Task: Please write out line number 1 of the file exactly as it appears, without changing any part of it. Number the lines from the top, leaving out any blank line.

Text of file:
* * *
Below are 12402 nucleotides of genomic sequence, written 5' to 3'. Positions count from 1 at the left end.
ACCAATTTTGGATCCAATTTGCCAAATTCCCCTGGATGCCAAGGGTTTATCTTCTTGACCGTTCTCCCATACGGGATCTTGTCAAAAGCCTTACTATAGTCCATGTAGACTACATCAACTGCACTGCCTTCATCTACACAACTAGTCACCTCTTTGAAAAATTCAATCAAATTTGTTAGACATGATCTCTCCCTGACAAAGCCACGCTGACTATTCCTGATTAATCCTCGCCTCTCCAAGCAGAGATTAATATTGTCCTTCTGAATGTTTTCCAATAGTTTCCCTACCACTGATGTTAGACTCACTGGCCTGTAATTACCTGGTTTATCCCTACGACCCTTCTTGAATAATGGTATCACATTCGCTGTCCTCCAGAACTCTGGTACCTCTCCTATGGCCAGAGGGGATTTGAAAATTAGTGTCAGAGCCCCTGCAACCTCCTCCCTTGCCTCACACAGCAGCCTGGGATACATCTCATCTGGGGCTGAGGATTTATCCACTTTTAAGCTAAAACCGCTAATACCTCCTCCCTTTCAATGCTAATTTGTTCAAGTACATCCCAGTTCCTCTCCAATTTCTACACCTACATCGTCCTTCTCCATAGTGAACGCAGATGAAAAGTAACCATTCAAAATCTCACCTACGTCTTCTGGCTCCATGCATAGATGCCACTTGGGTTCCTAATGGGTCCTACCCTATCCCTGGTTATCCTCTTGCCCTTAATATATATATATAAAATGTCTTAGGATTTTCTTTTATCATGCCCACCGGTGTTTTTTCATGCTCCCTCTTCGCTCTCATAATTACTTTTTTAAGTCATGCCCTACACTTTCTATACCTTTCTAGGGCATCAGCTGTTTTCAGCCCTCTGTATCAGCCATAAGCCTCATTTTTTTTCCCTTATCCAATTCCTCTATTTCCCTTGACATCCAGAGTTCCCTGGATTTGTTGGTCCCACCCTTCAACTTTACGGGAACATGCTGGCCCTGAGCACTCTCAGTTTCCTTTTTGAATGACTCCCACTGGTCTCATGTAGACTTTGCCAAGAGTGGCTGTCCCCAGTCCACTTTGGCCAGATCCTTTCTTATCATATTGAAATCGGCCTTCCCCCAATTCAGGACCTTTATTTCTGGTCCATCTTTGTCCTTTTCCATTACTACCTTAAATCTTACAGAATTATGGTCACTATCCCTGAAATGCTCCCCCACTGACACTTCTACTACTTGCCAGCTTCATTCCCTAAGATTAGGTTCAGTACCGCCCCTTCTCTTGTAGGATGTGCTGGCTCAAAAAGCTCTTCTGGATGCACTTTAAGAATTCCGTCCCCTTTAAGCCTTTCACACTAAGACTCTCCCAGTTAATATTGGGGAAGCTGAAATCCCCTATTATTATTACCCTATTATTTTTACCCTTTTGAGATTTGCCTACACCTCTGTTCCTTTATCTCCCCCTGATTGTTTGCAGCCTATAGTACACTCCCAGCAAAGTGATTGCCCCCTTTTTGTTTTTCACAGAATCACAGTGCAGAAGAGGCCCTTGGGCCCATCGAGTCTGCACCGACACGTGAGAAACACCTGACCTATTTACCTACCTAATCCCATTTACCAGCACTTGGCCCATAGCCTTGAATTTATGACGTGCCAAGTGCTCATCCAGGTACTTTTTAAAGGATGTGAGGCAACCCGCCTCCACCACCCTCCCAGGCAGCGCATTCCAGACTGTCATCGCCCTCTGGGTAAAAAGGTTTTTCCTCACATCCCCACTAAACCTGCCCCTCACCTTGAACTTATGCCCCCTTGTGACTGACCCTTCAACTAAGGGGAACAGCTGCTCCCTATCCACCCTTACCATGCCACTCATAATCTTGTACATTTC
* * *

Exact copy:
Below are 12402 nucleotides of genomic sequence, written 5' to 3'. Positions count from 1 at the left end.